The European society’s standard of living have grown rapidly in recent decades with municipal and manufacturing waste also increasing.
As a result of increased standards of living:
- The population can afford to buy new products, and they are convenient and easy to access.
- There are so many goods available that a lot of them are discarded without even using them.
- Products produced today are unable to meet the consumer’s needs for a long time and are replaced with newer and better products on a regular basis.
According to Eurostat data of 2018, each European citizen produces on average 492 kg of municipal waste per year representing a total of around 220 million tonnes of waste per year. 48% of this waste is recycled, while the remaining 52% of municipal waste is disposed of or incinerated in landfills.
Landfilling and incineration of waste cause environmental pollution damaging the ecosystem, polluting the air, and contributing to global warming.
Decomposition (decay and putrefaction) of landfilled municipal waste results in methane gases (CH4), while incineration leads to the release of carbon dioxide (CO2) into the air.
These are the most common greenhouse gases contributing to global warming – the fastest-growing environmental problem in the world.
WHAT AMOUNT OF MUNICIPAL WASTE ACCOUNTS FOR WASTE PAPER
Paper or waste paper accounts for 30% of all municipal waste.
Waste paper is recycled relatively well – on average 70% of the paper in Europe is recycled. However, a large amount of paper is still landfilled or incinerated in landfills.
Around 23 million tonnes of waste paper come to European landfills every year.
WHY IS WASTE PAPER BURIED IN LANDFILLS?
Waste paper is a material that can be easily and successfully recycled and used as a resource for the production of new products. However, a large part of the waste paper that could be recycled goes to landfills. The most common reason for this is:
FAILURE TO SORT MUNICIPAL WASTE
Most often, paper and paper products are pooled together with all other municipal waste in the waste basket and delivered to landfills for disposal or incineration together with the rest of the waste.
INCORRECT SORTING OF PAPER WASTE
It is important not only to sort waste but also to do it in the right way.
Paper or paper products must not contain metal, plastic, or other materials. For example, paper cannot be laminated or discarded with a metal spiral.
It is important that paper is clean and does not contain food residues or other substances.
This type of paper is not recyclable and its presence in a common paper sorting container can damage all its contents. As a result, the contents of the container may be added to unsorted municipal waste and delivered to the landfill for disposal or incineration together with other unsorted municipal waste.
The composite material is a material consisting of more than one material.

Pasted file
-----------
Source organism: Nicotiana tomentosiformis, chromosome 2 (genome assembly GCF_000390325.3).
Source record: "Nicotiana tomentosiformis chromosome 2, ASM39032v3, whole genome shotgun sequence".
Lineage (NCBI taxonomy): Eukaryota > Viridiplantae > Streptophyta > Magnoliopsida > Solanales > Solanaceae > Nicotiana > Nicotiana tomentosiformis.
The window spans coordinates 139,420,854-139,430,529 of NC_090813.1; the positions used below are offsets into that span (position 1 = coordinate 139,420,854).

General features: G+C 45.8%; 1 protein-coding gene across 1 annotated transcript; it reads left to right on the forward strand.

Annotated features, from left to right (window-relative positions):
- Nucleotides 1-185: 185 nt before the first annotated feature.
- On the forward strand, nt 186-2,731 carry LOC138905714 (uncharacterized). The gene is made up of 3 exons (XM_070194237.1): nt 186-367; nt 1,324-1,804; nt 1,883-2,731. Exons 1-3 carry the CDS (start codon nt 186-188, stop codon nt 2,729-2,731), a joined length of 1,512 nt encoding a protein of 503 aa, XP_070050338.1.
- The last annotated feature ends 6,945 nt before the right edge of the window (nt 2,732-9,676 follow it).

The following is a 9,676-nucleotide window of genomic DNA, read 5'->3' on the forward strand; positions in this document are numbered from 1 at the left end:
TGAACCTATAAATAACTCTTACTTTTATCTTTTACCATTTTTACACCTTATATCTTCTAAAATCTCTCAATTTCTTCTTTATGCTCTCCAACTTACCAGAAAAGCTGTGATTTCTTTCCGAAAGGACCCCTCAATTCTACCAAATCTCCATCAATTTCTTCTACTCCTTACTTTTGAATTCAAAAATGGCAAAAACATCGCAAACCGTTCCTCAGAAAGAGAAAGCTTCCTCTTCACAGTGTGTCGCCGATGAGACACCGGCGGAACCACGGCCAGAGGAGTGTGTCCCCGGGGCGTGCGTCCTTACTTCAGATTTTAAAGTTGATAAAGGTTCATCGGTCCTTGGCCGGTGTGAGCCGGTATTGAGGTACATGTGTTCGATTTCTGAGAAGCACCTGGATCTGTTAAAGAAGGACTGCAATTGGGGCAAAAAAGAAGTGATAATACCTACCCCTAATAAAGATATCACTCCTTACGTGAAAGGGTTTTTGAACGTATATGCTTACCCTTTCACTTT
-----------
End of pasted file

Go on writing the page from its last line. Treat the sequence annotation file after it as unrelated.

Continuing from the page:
Paper and paper products are not always recyclable, or their recycling process is more complicated and time-consuming than recycling clean paper. For example, many paper packages are composite materials that do not meet the conditions set for recyclable waste paper.
Most commonly, paper is used in the manufacture of packaging together with other types of materials, whose recycling process is much more complicated or completely different from the paper recycling process. Tetra packs are a clear example, which uses 3 different materials – paper, aluminum, and polyethylene.
These types of paper articles are not considered to be recyclable waste paper and they are most frequently landfilled.
WHY LANDFILLING OF WASTE PAPER IS A PROBLEM?
Paper decomposes well in nature and does this relatively quickly compared to other municipal waste materials, such as plastics, metals, or glass.
In nature, clean paper can decompose within on average 2-6 weeks. However, the amount of waste paper coming to landfills is so large that its landfilling is challenging for both waste management and the environment.
Waste management requires not only large economic resources but also huge territories. As waste volumes grow, the need for new territories to bury them is also increasing. They also include waste paper which could be used as a secondary production resource rather than landfilled taking away space from the waste that cannot be recycled and whose only management method is its disposal.
Consequently, if the amount of waste that is unnecessarily landfilled is not reduced, additional territories will be needed for waste disposal.
Clean paper can degrade in nature within on average a month, but most of the waste paper that goes to landfills is composite materials.
Consequently, its full decomposition may take years. For example, the natural decomposition of a cardboard milk pack can take 5 years.
Paper waste is easily degradable in nature – it biodegrades by decaying or putrefaction. Biodegradability also means aerobic decomposition of material resulting not only in biomass and mineral salts but also in methane (CH4) and carbon dioxide CO2, which pollutes soil, groundwater, and air.
INNOVATIVE PROJECT FOR RECYCLING OF WASTE PAPER
For financing of SIA Balticfloc LIFE programme LIFE_PHIPP (LIFE17 ENV/LV/000335), which will solve the problem of recycling of hard-to-recycle waste paper (low-class waste paper) into new products.
Within the framework of the LIFE_PHIPP (LIFE17 ENV/LV/000335) project, low-class waste paper will be recycled, producing a heat insulation material in combination with the high-value hemp fibre.
A pilot production line will be created in Latvia, and it is planned to show environmental benefits and profitability during the production process.
PROJECT “PAPER – HEMP INSULATION PILOT PRODUCTION” (LIFE PHIPP, LIFE17ENV/LV/000335) IS IMPLEMENTED WITH THE FINANCIAL SUPPORT OF THE EUROPEAN UNION LIFE PROGRAM AND STATE REGIONAL DEVELOPMENT AGENCY REPUBLIC OF LATVIA ADMINISTRATION OF LATVIAN ENVIRONMENTAL PROTECTION FUND.